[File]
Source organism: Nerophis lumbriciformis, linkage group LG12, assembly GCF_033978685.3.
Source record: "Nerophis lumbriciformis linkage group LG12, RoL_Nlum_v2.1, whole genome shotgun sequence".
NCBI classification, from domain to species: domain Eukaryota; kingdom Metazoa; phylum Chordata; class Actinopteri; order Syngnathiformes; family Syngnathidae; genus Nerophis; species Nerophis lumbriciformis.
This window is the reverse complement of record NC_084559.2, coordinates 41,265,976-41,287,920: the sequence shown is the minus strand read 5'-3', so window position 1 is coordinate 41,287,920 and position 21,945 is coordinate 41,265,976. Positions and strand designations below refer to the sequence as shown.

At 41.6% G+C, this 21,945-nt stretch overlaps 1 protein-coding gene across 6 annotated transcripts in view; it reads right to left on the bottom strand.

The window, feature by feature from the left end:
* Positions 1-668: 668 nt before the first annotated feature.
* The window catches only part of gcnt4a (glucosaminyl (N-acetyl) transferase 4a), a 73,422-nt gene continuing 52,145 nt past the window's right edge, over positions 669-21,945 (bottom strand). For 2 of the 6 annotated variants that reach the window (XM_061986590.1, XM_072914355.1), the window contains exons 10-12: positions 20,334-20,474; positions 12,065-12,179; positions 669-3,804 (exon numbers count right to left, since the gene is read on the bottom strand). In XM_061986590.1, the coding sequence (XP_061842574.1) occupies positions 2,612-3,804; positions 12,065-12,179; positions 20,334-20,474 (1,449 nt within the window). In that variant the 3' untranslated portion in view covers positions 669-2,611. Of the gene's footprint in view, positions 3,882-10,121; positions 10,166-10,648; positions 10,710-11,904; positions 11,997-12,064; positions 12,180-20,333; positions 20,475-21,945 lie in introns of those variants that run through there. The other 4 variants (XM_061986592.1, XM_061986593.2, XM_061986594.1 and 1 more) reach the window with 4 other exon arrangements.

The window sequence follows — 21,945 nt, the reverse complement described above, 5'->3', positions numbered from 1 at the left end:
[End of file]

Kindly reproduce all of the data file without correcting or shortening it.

Source organism: Nerophis lumbriciformis, linkage group LG12, assembly GCF_033978685.3.
Source record: "Nerophis lumbriciformis linkage group LG12, RoL_Nlum_v2.1, whole genome shotgun sequence".
NCBI classification, from domain to species: domain Eukaryota; kingdom Metazoa; phylum Chordata; class Actinopteri; order Syngnathiformes; family Syngnathidae; genus Nerophis; species Nerophis lumbriciformis.
This window is the reverse complement of record NC_084559.2, coordinates 41,265,976-41,287,920: the sequence shown is the minus strand read 5'-3', so window position 1 is coordinate 41,287,920 and position 21,945 is coordinate 41,265,976. Positions and strand designations below refer to the sequence as shown.

At 41.6% G+C, this 21,945-nt stretch overlaps 1 protein-coding gene across 6 annotated transcripts in view; it reads right to left on the bottom strand.

The window, feature by feature from the left end:
* Positions 1-668: 668 nt before the first annotated feature.
* The window catches only part of gcnt4a (glucosaminyl (N-acetyl) transferase 4a), a 73,422-nt gene continuing 52,145 nt past the window's right edge, over positions 669-21,945 (bottom strand). For 2 of the 6 annotated variants that reach the window (XM_061986590.1, XM_072914355.1), the window contains exons 10-12: positions 20,334-20,474; positions 12,065-12,179; positions 669-3,804 (exon numbers count right to left, since the gene is read on the bottom strand). In XM_061986590.1, the coding sequence (XP_061842574.1) occupies positions 2,612-3,804; positions 12,065-12,179; positions 20,334-20,474 (1,449 nt within the window). In that variant the 3' untranslated portion in view covers positions 669-2,611. Of the gene's footprint in view, positions 3,882-10,121; positions 10,166-10,648; positions 10,710-11,904; positions 11,997-12,064; positions 12,180-20,333; positions 20,475-21,945 lie in introns of those variants that run through there. The other 4 variants (XM_061986592.1, XM_061986593.2, XM_061986594.1 and 1 more) reach the window with 4 other exon arrangements.

The window sequence follows — 21,945 nt, the reverse complement described above, 5'->3', positions numbered from 1 at the left end: